Testing out new things is fancy! Every time a new programming language arises, you should use it in some way in your project. If your repository does not contain at least 5 different languages, you are just lazy.

Btw, you can do this with protocols, too. If GraphQL is the new thing, you should definitely make use of it in your project.

📝 Names are just names

Names are just names. Don't worry about giving proper names, nobody wants to read your code anyway. Functions, classes, or variables should help you with developing code and not with readability. And please choose super short names, something like "x" or "show" or "value". Nobody wants to type long function names or rely on auto-completion.

🤷‍♂️ I cannot decide this

You should never decide anything on your own. Even if you are the expert of something, you should involve more people. Budget must be approved from managers, edge cases must be found, explanation must be given.

Use this also to demonstrate how smart you are to people that don't understand your way of thinking.

❤️‍🩹 Can this be done better?

You have not even started with the implementation but found improvements already? A small change can be done better by writing 230 lines more code or refactoring a structural important class?

Now is the time. Make it better, drive it to excellence, and hide it in your super tiny task.

🔒️ Nobody-needs to know principles

Really, nobody should be involved in your thought process. Reviews are just a way to present your knowledge, and hiding things in plain sight can be a challenge, too. After all, "Security!!!"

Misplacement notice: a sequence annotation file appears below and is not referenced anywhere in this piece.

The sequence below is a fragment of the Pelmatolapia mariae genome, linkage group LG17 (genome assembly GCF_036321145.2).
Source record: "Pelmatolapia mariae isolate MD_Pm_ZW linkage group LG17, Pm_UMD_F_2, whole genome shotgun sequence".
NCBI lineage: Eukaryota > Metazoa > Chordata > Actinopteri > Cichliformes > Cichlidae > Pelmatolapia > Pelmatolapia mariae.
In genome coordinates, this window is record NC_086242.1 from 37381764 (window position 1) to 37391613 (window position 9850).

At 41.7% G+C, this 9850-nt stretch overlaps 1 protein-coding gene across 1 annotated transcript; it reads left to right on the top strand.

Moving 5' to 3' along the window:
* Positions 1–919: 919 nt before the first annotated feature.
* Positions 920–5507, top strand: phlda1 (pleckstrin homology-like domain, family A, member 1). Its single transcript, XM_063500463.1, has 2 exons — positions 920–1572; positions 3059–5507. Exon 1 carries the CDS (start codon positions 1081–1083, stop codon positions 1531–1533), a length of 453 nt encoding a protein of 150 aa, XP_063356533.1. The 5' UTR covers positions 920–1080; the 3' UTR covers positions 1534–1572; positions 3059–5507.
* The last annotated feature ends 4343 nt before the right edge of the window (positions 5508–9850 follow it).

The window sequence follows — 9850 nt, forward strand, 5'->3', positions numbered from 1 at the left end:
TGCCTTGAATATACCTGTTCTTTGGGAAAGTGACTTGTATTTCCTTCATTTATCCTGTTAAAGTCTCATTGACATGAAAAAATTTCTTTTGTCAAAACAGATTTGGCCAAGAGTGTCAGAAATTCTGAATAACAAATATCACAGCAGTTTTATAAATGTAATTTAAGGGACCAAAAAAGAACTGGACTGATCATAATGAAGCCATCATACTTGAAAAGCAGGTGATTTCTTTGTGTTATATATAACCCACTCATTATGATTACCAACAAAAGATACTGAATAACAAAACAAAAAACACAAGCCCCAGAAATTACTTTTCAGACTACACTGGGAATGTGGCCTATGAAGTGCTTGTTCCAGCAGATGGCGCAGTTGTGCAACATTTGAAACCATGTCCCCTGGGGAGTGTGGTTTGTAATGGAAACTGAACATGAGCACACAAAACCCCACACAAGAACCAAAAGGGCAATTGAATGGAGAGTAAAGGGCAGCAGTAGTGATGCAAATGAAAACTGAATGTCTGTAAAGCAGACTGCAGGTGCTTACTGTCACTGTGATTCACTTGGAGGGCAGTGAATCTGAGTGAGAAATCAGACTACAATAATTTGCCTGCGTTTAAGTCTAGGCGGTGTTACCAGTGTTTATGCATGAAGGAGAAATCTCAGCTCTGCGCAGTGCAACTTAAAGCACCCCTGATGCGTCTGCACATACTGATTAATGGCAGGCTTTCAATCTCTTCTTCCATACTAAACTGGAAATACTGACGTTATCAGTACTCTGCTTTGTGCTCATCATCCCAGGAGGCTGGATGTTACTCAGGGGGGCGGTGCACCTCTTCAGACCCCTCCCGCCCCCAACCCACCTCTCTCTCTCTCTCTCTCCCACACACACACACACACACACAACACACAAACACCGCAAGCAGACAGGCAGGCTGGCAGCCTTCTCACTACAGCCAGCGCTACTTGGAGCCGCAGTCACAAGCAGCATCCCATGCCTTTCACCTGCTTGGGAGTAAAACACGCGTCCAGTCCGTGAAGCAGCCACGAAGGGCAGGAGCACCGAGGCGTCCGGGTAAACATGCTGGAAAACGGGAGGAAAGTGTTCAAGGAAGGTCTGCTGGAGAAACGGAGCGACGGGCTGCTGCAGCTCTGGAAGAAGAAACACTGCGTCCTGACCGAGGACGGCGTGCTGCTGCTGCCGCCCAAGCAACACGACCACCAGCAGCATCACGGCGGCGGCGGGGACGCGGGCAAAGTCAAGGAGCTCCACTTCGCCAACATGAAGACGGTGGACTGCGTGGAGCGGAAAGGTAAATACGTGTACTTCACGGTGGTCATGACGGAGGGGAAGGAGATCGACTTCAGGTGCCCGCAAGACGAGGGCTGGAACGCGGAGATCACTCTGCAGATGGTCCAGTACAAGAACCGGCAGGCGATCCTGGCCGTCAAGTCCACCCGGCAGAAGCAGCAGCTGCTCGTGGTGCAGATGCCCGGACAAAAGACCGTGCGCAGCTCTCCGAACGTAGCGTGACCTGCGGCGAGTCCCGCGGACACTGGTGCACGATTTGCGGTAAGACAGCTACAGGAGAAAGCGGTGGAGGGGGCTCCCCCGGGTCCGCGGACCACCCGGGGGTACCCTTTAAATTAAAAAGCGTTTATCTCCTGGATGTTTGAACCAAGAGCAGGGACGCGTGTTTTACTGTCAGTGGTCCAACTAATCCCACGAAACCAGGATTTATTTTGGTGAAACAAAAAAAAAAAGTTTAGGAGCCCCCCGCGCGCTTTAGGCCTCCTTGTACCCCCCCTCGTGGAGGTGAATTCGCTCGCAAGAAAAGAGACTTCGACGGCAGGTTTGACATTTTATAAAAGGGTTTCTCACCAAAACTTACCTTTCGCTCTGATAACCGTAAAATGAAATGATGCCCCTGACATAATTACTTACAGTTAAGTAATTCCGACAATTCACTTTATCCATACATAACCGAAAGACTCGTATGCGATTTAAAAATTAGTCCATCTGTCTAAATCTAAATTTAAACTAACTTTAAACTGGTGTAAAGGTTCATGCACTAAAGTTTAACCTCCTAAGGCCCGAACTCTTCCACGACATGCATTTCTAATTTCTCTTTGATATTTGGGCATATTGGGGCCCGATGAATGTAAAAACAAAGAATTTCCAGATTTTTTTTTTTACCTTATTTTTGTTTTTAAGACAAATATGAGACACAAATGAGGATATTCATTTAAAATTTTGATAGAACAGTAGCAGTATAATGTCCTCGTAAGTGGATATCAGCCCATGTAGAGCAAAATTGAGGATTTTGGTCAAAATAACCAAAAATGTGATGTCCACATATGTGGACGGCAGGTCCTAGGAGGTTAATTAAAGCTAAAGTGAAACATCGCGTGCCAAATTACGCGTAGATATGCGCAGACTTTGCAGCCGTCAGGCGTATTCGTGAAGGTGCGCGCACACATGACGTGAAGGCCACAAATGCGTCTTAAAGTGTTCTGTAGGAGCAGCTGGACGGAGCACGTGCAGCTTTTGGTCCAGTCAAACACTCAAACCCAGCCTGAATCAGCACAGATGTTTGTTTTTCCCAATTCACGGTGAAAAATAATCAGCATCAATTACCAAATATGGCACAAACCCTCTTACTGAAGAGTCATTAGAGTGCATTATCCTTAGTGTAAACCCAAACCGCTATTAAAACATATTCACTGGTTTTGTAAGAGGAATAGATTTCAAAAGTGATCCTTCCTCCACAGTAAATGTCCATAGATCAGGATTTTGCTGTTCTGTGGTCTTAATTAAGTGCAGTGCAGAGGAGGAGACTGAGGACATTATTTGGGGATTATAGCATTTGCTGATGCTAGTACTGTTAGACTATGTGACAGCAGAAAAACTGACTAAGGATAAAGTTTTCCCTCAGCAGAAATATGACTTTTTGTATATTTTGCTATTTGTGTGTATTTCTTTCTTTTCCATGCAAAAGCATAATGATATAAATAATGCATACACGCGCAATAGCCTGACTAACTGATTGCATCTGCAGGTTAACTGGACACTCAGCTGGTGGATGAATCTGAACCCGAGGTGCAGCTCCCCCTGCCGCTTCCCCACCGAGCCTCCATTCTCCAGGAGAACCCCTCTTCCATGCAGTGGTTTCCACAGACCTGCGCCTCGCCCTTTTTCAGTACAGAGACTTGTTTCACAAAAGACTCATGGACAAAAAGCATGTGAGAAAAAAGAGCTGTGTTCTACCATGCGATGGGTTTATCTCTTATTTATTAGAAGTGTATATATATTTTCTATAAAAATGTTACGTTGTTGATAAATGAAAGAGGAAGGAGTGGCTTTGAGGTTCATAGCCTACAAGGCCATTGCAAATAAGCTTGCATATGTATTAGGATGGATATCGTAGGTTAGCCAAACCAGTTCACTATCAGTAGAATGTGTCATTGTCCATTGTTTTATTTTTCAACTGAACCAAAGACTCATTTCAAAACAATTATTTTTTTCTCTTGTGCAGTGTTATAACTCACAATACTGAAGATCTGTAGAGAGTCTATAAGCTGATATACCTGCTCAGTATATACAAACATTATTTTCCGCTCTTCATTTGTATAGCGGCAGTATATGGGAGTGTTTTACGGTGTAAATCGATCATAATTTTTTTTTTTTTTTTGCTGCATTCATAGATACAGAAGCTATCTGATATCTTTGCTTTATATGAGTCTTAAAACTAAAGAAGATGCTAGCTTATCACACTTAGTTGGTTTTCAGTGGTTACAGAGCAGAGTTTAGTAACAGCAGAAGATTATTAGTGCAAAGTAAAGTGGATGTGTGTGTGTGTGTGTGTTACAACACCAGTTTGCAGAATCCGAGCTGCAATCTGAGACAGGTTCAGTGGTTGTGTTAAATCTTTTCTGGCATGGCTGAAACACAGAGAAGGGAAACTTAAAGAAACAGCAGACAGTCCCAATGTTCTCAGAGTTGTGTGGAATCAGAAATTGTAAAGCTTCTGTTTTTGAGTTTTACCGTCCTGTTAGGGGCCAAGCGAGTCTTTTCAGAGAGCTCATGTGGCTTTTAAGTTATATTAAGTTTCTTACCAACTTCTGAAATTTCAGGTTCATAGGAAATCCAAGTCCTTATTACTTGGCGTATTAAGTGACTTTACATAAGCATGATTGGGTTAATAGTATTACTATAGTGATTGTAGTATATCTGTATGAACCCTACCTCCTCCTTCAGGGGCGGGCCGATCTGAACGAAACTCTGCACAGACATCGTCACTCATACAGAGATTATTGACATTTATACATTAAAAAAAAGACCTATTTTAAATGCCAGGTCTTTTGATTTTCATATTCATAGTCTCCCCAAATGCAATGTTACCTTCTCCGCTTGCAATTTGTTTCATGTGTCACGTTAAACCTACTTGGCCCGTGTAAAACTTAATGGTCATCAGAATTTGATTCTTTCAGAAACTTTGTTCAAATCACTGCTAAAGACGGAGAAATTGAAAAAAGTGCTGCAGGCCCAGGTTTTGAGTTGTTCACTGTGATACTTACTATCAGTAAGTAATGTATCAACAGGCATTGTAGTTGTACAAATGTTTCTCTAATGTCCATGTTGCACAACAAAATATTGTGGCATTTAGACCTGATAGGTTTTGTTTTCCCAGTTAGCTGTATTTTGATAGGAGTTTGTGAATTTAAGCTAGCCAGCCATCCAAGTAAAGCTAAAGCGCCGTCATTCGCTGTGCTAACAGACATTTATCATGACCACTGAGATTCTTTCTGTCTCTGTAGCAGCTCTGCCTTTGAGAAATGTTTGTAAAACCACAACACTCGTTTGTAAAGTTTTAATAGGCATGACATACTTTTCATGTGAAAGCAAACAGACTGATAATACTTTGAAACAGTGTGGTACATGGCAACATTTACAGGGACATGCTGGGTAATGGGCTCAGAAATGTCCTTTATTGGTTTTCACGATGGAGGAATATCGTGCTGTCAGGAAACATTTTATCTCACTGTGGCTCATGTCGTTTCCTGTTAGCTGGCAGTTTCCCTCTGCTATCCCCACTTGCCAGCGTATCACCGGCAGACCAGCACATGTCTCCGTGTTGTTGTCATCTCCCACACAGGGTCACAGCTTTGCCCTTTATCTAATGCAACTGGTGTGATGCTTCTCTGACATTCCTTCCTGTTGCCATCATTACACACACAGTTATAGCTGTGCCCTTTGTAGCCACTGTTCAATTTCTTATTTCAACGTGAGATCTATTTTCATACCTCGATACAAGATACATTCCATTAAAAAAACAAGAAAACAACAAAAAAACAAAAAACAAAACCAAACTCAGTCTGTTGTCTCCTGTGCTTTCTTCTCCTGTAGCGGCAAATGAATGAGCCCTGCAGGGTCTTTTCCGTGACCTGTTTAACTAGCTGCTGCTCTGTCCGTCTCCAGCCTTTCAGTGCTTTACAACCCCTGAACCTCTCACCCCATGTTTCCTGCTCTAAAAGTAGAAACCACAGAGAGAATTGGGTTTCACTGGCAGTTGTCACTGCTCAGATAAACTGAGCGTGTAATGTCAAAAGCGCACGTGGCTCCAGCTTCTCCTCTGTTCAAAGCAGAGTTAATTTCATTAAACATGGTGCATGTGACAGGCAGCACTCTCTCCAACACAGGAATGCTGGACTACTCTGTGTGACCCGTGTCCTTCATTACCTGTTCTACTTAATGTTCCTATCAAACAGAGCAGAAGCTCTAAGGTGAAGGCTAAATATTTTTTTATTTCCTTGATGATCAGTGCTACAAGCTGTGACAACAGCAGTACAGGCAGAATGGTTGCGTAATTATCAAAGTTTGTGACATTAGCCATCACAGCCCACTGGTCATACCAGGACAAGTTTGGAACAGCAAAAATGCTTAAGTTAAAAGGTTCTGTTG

If nobody understands your work, you cannot be fired, right? Furthermore, everybody needs to ask you about details after digging around for hours on their own. Stupid colleagues! Don't they understand that this is also about Security?

☕️ -10x Meeting culture

Just remember the following sentences and bring them up, whenever you like:

  • I am late, since I was in another meeting!
  • I need to skip our meeting in 5 minutes, something urgent came up.
  • I haven't seen the invite.
  • My microphone needs a replacement, but I don't have time to request one.
  • Can we please re-schedule and invite x, y and z the next time?
  • Can we decide this on our own?

I think, you can come up with even more on your own. After all, meetings are a waste of time, right?

🏛️ Architecture follows code

Many managers and stakeholders might request some kind of architecture from you. Well, nobody knows, right? How should you know what the perfect architecture looks like? Make them understand that you need to develop first and document the created architecture afterward (or not).